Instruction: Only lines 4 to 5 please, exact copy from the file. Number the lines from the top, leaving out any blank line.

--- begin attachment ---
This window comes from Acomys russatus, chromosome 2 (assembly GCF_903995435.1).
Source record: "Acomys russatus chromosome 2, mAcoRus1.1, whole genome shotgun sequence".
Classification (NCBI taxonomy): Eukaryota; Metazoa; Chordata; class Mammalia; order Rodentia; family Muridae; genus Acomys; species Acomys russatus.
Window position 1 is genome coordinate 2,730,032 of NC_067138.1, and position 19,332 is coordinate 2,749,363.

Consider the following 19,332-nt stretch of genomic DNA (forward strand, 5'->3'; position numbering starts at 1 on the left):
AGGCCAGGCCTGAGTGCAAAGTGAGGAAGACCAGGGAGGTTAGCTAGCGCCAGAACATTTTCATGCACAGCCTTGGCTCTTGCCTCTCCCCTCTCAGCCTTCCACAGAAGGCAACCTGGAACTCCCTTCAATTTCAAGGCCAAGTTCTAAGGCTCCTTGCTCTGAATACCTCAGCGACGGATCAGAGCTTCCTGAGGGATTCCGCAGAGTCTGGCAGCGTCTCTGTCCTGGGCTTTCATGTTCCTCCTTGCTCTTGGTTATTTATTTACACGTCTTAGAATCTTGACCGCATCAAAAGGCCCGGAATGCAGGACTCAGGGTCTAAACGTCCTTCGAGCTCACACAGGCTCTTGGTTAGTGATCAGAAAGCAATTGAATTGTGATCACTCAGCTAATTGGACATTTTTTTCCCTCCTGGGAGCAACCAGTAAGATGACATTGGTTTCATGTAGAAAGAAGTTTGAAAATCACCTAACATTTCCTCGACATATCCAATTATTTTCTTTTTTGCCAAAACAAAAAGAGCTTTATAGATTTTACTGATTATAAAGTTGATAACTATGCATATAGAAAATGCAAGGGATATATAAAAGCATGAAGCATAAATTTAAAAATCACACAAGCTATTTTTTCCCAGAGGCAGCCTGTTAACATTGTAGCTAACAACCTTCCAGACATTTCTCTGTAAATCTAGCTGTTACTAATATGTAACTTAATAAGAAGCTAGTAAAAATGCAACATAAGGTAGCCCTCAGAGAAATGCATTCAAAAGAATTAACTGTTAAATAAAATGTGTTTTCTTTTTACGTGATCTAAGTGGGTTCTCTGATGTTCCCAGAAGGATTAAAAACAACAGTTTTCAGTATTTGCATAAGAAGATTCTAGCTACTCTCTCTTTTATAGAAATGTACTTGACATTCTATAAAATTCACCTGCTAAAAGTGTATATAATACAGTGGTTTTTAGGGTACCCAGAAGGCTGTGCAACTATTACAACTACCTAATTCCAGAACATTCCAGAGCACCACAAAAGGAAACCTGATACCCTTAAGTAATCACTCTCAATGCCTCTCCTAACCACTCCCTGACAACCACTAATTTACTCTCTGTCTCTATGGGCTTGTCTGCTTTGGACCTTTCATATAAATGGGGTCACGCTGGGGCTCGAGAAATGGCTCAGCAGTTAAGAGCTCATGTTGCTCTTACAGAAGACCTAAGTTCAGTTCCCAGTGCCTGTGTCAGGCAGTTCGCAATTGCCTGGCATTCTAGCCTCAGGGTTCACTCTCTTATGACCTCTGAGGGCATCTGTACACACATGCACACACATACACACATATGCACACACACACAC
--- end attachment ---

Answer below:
Window position 1 is genome coordinate 2,730,032 of NC_067138.1, and position 19,332 is coordinate 2,749,363.

Consider the following 19,332-nt stretch of genomic DNA (forward strand, 5'->3'; position numbering starts at 1 on the left):